We're twenty days into 2017 and I can't believe how much change has happened in my life. I've started a new relationship. I've had a young rabbit turn up, which I looked after for a couple of weeks before finding another home for him. My boarder has moved out after four years, so I have my house to myself again, and I've created a whole new "chill-out" space with the extra room.
My new cosy nook — a work in progress
Conflict — it's easy to avoid. In fact, we often do anything we can to avoid it (well, I do). Often that means not doing anything.
Within the last 24 hours I was involved in a conflict situation with a colleague. I won't go into the detail — it's irrevelent. But the process the two of us went through — an action, a reaction by me that created conflict and then a conversation to come to a resolution — reminded me that, even though it is acutely uncomfortable, when handled constructively, conflict can have truly positive outcome.
Last week I blogged about my purpose. I said I felt purposeless, and wondered if being purposeless was, in fact, my purpose for now.
I've changed my mind. I wonder if surrendering my purpose was part of rediscovering it. I also wonder if my parents bringing a whole lot of newspaper clipping from when I was born has helped me remember.
John Key has just announced an "overhaul of the family violence prevention system."
If it was a Labour government I'd be thinking, "About time." Under National, though, I fear it may be an exercise in bullying families in low socio-economic circumstances, rather than looking at the systemic oppression that often contributes to family violence.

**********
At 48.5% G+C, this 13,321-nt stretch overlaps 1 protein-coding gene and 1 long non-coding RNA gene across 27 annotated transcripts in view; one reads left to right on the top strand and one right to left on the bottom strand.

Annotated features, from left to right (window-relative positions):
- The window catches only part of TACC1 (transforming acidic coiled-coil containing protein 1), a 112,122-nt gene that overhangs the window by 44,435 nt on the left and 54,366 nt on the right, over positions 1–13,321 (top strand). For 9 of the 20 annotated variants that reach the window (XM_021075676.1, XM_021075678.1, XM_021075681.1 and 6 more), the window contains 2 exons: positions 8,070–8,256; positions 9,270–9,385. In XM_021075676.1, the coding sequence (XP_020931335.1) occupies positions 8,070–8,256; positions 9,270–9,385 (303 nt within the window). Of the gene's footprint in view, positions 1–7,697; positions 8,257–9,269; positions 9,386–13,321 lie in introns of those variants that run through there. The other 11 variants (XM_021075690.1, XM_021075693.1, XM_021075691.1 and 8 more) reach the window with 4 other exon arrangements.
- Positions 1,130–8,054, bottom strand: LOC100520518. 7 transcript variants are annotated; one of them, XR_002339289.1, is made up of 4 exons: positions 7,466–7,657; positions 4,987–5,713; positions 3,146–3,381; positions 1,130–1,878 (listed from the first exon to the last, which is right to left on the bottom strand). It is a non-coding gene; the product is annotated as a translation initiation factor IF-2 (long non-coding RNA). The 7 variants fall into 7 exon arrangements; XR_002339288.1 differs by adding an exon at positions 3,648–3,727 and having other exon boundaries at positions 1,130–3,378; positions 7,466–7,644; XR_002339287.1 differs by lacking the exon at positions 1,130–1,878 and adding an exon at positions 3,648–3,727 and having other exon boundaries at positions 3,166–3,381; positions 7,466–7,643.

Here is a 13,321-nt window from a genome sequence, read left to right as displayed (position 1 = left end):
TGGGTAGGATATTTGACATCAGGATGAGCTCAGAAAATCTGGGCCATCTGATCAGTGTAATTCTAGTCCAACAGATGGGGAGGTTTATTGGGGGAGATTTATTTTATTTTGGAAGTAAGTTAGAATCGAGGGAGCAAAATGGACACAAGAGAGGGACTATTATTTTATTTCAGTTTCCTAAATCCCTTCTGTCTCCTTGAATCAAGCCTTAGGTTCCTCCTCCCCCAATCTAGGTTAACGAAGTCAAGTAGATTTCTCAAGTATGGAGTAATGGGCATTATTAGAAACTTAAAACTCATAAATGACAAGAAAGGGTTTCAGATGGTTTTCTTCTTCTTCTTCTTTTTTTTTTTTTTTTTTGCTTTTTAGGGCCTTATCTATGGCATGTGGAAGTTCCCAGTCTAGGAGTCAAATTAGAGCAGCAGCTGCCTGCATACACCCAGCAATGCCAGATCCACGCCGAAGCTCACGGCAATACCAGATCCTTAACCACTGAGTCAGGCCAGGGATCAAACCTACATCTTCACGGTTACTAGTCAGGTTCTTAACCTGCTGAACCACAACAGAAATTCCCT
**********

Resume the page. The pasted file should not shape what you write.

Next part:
I wrote the other day about my own experience of anxiety and my thoughts that we have emerged into an age of anxiety. While I tried to keep it light, it's a dark topic.
It has occurred to me since that one of the most healing behaviours for me, both during my period of acute anxiety and now as I still experience low-level but chronic anxiety is my ability to laugh. Laughing in the face of fear and dis-ease is challenging, but it has an incredibly positive effect.
Update 6 January 2016
According to the NZ Herald, "the woman who says she had her teeth knocked out for speaking Te Reo outside an Auckland karaoke bar has been charged with assault alongside her alleged attacker." A police statement said, "The version of events given by the 46-year-old female is not substantiated by this footage."
A woman was punched in the face and lost five teeth on New Year's Eve, because she spoke Te Reo. She said, "Ka kite ano (see you later)," to friends, then was sworn and shouted at by a man for being "palagi" and speaking Māori. When she challenged him back, he attacked her.
Happy New Year. I hope your celebrations were safe and fun.
I've started 2016 by creating a brand, spanking new website for Diversity New Zealand — you can see it here! (I know, I'm a geek!)
As welfare states come crashing down around the (western) world, the demand for employment and requirement to be employed increase. New Zealand's welfare lexicon has changed from "beneficiary" to the default "jobseeker".
Meanwhile industry and technology improves, meaning more machines, computers and robots do more and more jobs for us. I mean, that has been the whole idea of industrial and technological revolutions, hasn't it? To decrease the need for humans to do stuff.
'Right' is an interesting word. It can refer to the state of being correct, a (legal) entitlement, a conservative political stance, the opposite direction to left, among other things.
But the belief that one is right about, or has a right to, a certain thing, with no willingness to change stance, can lead to a varying number of undesirable outcomes. It also ignores the diversity and complexity involved in a lot of decision-making processes.
View slides on SlideShare »
The question of diversity and inclusion in schools is by no means a new one. Some do it well, some refuse and most, I would say, are just not sure where to start.
Preparing a keynote for Auckland Careers and Transition Educators –whose "main focus is on the career education of youth and their transition into the wider world of employment, training and/or further education", I began by reflecting on the question, "Can we get straight from diversity to inclusion?" It occurred to me that, no, we can't.